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Ad fraud - statistics & facts

Advertising fraud might sound like a technical term to name an issue that bears no relevance to the lives of ordinary people, but anybody who is a consumer of media content has their stakes in it. To put it simply, ad fraud is a scheme that stops ads from being delivered to the audiences or the places brands intended them for. Apart from advertisers, who are the most obvious victims of ad fraud as their ads do not generate the awareness, traffic, leads, or sales they were meant to generate, it is also digital media that suffer the consequences. Very few online publishers can call themselves lucky enough to base their businesses on subscriptions, so ad-based solutions are the most common practice. However, ad fraudsters suppress the value of the ads and drive online media revenues down. That is the reason why even the most respectable online publishers seem to give up more and more of their web space to ads.

Scope of ad fraud

Losses caused by advertising fraud are as difficult to calculate as those of any illicit activities, but industry sources agree that they are substantial. The 2021 cost of digital ad fraud worldwide was estimated at 65 billion U.S. dollars. That is approximately half of what is spent on digital advertising in the United States annually, or the entire annual revenue of Walt Disney Company, or gross domestic product (GDP) of Croatia. It is also double the value of fraudulent transactions made by payment cards worldwide. It is also worth mentioning that bad bots are responsible for nearly 18 percent of internet traffic in the marketing industry. Unsurprisingly, the world’s largest ad markets – the United States, China, and the United Kingdom - also record the largest economic losses due to ad fraud. However, ad fraud rates are highest in India and Colombia.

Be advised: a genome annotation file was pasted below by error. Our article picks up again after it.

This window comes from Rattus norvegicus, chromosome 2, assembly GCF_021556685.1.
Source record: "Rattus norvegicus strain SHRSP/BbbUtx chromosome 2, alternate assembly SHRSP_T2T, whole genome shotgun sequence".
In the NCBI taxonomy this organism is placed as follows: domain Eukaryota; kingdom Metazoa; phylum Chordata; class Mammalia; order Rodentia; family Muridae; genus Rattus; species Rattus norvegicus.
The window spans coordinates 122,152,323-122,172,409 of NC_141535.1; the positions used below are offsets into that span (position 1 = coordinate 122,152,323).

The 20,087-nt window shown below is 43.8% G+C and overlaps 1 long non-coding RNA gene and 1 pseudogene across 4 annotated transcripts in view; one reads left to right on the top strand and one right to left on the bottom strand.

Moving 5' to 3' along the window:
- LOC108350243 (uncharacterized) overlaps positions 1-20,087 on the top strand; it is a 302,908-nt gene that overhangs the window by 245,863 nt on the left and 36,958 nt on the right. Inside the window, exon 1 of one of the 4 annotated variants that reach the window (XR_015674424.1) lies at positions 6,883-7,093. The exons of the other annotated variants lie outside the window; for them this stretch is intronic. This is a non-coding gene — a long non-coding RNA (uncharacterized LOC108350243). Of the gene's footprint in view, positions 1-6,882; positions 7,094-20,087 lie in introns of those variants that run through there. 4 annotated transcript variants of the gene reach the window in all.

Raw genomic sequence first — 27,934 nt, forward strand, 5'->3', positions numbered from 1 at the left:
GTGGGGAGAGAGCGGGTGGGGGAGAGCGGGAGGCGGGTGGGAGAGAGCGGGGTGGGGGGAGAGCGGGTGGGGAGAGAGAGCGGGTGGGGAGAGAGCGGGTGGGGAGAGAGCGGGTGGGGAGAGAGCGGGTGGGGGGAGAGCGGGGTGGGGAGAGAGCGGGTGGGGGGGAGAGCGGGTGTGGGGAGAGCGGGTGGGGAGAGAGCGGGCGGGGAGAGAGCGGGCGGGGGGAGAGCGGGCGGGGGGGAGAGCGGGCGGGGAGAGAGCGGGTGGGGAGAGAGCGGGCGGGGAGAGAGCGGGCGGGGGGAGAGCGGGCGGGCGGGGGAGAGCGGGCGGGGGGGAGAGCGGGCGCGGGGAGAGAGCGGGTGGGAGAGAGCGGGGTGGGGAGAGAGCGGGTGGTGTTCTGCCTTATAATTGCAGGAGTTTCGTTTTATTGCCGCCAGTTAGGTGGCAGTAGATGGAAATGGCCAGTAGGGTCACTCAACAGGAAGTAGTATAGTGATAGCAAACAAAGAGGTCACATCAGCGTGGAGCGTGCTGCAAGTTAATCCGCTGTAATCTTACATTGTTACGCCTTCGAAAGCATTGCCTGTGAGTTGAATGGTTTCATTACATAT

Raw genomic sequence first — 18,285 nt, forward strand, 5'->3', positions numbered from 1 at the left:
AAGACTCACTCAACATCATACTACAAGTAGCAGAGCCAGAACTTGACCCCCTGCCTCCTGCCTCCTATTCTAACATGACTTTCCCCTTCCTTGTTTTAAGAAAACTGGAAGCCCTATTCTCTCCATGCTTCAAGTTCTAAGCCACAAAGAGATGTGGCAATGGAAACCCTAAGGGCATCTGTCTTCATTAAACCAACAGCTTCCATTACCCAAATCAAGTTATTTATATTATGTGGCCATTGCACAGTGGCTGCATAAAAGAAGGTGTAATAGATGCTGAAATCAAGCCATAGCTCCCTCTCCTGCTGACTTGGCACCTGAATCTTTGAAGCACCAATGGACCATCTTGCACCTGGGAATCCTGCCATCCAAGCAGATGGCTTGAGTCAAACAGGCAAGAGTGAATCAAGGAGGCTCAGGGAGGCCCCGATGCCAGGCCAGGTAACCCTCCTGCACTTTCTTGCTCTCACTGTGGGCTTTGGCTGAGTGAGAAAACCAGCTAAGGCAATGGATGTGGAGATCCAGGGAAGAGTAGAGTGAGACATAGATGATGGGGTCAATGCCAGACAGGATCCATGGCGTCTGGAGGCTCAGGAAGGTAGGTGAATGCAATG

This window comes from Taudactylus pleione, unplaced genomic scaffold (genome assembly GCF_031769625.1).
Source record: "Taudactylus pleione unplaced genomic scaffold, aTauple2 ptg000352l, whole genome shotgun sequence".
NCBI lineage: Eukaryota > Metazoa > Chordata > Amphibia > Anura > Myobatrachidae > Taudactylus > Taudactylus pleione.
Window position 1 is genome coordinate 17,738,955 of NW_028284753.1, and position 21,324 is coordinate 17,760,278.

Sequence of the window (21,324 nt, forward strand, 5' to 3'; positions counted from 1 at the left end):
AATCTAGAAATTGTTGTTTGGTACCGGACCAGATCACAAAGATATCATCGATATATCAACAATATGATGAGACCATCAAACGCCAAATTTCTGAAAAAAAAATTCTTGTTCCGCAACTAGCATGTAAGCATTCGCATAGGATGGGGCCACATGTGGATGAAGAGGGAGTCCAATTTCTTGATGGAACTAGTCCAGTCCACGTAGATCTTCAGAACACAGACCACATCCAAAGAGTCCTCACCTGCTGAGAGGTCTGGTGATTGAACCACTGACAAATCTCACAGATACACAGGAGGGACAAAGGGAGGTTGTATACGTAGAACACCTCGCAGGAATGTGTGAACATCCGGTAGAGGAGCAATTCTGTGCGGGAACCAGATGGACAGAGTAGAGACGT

Industry’s reaction

Increasing levels of ad fraud have been recognized as one of the major challenges facing the digital media industry, alongside third-party cookie deprecation or fake news. It is also one of the top reasons why an advertiser would downgrade or pause cooperation with an ad partner. Ad fraud was born before the beginning of the current millennium, and the industry has been racing fraudsters head-to-head ever since, developing more and more sophisticated tools to protect itself from more and more elaborate scams, such as bots, software development kit (SDK) spoofing, or click injection, to name but a few. In a prominent 2020 case, Uber reported losing two-thirds of its online ad spend to fraudsters. A recent report has shown that proper ad fraud protection can lower fraud rates from 13 percent to under one percent for desktop ads and from seven percent to nearly zero for mobile. Ad fraud detection and/or protection services are in high demand, providing ad tech companies that specialize in this field revenue growth rates in high double-digit ranges. The investment is likely to pay off.

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